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Hunker, Jeffrey Allen
Creeping failure : how we broke the Internet and what we can do to fix it / Jeffrey Hunker
Emblem ed
Toronto, Ont. : Emblem, 2011
book jacket
Location Call Number Status
 4th Floor  TK5105.875.I57 H96 2011    AVAILABLE
Subject(s) Computer crimes
Computer crimes -- Prevention
Internet -- Security measures
Physical Description xiii, 270 p. ; 23 cm
Note Updated with a new preface; previously published in 2010
Includes index
Contents Machine generated contents note: Your City, My City, No Man's Land -- One -- Washington, We Have a Problem -- Two -- Into the Underworld -- Three -- Modes of Attack -- Four -- The Costs and Impacts of Cyber Crime -- Five -- Cyber War and Cyber Terrorism -- Six -- It's Policy Failure, Folks -- Seven -- Better Software and Better Users -- Eight -- New Frameworks -- Nine -- The Ultimate Promise: A New Internet -- Epilogue -- Creeping Failure is Not Inevitable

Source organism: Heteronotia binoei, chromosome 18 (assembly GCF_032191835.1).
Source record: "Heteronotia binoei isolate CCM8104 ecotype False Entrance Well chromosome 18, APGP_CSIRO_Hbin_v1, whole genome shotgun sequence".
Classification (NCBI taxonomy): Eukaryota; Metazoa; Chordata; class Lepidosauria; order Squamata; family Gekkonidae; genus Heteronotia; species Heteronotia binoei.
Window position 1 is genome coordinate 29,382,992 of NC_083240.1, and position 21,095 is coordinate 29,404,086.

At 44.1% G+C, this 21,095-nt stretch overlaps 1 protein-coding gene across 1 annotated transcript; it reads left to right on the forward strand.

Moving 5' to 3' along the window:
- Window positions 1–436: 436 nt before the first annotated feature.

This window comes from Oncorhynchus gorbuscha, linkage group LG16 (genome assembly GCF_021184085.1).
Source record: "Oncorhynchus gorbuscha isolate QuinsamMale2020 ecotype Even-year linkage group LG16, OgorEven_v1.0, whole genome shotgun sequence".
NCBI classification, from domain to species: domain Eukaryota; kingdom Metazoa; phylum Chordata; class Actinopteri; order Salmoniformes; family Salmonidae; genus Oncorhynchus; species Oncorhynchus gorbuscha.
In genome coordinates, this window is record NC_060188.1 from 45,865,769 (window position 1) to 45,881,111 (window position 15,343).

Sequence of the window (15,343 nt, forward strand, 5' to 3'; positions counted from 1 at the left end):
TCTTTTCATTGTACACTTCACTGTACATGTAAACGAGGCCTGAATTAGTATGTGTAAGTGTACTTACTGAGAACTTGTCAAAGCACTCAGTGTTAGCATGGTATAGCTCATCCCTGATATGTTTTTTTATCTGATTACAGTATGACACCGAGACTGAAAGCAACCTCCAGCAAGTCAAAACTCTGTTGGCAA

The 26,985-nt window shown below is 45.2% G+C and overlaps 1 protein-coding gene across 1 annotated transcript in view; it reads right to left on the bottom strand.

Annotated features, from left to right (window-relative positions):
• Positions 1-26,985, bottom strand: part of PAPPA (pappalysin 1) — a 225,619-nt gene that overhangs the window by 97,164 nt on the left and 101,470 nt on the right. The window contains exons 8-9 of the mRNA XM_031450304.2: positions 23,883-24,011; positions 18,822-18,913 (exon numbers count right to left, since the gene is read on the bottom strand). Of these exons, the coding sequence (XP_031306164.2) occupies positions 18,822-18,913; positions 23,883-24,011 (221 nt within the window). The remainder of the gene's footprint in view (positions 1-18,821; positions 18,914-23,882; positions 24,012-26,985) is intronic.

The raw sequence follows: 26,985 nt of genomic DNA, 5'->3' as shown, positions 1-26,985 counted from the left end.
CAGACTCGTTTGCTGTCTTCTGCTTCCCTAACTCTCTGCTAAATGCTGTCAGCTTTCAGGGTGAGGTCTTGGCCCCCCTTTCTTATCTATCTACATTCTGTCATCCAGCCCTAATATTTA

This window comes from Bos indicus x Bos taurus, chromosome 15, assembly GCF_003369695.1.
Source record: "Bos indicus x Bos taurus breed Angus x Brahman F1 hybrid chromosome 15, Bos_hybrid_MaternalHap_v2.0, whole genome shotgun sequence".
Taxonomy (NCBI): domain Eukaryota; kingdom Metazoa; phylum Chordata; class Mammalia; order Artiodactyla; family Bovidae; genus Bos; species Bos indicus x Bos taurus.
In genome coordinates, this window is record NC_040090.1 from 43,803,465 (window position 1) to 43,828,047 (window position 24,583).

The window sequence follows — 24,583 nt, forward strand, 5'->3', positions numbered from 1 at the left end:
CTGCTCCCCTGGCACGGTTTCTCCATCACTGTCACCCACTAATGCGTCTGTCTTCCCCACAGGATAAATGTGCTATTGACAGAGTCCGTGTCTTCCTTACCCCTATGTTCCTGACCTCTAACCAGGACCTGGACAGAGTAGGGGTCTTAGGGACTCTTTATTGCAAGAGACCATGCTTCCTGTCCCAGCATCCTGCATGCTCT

Summary The Internet is often called a superhighway, but it may be more analogous to a city: an immense tangle of streets, highways, and interchanges, lined with homes and businesses, playgrounds and theatres. We may not physically live in this city, but most of us spend a lot of time there, and even pay rents and fees to hold property in it. But the Internet is not a city of the 21st century. Jeffrey Hunker, an internationally known expert in cyber-security and counter-terrorism policy, argues that the Internet of today is, in many ways, equivalent to the burgeoning cities of the early Industrial Revolution: teeming with energy but also with new and previously unimagined dangers, and lacking the technical and political infrastructures to deal with these problems. In a world where change of our own making has led to unexpected consequences, why have we failed, at our own peril, to address these consequences?
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